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  66. sandraor:master (#1904) emberjs/website:master yaymukund:meetups-dot-js (#1) wifelette:patch-3 (#5) andrewbranch:master (#6) lzcabrera:master

    (#7) alexclarkofficial:master (#9) solsberg:rake_geocode (#10) lzcabrera:rake_findorganizers (#11) solsberg:rake_geocode (#12) lzcabrera:meetup-list (#13) jgwhite:new-community-pages-top-nav-tweak (#14) wifelette:final-tweaks (#15)
  67. – Kasper Tidemann “I’ve come to find that having a

    solid visual base of operations is sometimes more important than having code that’s perfect.”
  68. 4. hackability

  69. – Stefan Penner “[An open project] has that mud on

    the floor from the construction workers; you don’t mind walking in again with your boots on. It has to feel hackable, parts have to be accessible.”
  70. – Yehuda Katz “It’s really important that the feeling you

    get when you’re an active contributor is pretty close to the feeling of being a core contributor, minus the cases where an executive decision has to be made.”
  71. – Alex Matchneer “Ember has a philosophy that there’s nothing

    really set about the technology today. It’s more the idea that there should be conventions around these problems we’re solving every day.”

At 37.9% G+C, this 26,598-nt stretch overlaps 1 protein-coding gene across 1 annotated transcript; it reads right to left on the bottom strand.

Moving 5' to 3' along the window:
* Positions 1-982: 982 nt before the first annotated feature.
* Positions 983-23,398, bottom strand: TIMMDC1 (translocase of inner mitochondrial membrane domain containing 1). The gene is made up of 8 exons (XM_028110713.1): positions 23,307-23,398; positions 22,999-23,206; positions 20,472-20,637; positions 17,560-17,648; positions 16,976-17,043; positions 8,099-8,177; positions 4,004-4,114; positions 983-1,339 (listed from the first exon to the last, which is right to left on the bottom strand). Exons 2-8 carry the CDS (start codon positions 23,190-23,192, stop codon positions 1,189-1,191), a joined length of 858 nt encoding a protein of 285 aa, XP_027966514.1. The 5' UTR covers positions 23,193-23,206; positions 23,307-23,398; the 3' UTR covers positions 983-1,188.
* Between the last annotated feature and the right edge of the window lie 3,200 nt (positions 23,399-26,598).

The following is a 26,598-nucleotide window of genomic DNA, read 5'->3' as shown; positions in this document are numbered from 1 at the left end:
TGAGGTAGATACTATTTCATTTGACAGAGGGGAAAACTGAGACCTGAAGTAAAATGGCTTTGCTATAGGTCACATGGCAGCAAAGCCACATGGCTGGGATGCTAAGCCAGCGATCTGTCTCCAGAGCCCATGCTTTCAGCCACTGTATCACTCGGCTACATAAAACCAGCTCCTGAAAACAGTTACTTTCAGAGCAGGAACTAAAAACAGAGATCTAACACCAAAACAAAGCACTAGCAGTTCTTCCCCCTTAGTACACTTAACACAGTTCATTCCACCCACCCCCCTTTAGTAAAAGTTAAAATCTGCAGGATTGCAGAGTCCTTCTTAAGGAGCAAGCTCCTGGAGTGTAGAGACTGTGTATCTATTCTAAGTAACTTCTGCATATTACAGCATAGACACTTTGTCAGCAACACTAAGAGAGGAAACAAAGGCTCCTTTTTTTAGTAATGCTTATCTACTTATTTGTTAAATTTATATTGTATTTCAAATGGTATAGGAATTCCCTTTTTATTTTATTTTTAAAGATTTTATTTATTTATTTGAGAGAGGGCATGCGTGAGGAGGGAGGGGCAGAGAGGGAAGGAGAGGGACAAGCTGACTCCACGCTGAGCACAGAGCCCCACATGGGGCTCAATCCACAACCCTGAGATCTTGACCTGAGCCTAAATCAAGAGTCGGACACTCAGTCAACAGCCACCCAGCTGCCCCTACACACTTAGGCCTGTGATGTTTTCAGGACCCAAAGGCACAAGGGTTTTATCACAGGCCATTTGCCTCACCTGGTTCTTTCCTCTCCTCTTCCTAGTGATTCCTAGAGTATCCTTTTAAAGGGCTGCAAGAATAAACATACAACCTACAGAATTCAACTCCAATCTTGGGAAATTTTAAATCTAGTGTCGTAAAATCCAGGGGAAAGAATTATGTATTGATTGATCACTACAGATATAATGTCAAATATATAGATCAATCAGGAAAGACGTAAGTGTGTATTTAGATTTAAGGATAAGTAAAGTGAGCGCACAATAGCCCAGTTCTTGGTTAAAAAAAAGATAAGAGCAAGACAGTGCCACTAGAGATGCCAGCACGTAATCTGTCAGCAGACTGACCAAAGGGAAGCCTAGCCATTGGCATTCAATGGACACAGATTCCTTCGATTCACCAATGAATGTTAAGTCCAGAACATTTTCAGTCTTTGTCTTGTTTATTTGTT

72. – Lindsey Wilson “When you create characters… you pick things

    that are iconic but also adaptable.
 
 Tomster wasn’t overly done and he could embody what a developer is. He doesn’t have a lot of distinct features but just enough to say: okay, this is for me.”
  73. 5. roles

  74. creator benevolent dictator early adopter bug reporter bug fixer documenteer

    designer blogger author podcaster mentor student feature proposer feature author
  75. event organiser speaker attendee sponsor swag creator swag consumer aggregator

    curator follower diplomat explorer evangelist critic antagonist
  76. documenteer

  77. mentor

  78. student

  79. explorer

  80. critic

  81. critic

  82. critic

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  85. in conclusion…

  86. 1. tomster 2. language 3. user interface 4. hackability 5.

    roles
  87. – Trek Glowacki “The value of a framework is not

    the source code at all. The value is really the patterns and the understanding that people got working through what the problems were.”
  88. the code is a snapshot
 of the best ideas in

    our community at given point in time
  89. a home for good ideas

  90. thanks!

  91. ❤️ Leah Silber Yehuda Katz Trek Glowacki Adolfo Builes Alex

    Matchneer Brian Cardarella DeVaris Brown Erik Bryn Giovanni Collazo Igor Terzic Kait Olson Kasper Tidemann Lindsey Wilson Tom Dale Stefan Penner Robert Jackson Matt Beale Luke Melia Peter Wagnet Taras Mankovski Owain Williams Drew Neil Tom Stuart Laura Navas de Maya
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  93. http://peertopeer.io/h/jwdn/ use coupon ‘emberconf’ for ⅓ off

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  95. meetup organisers
 meet-and-greet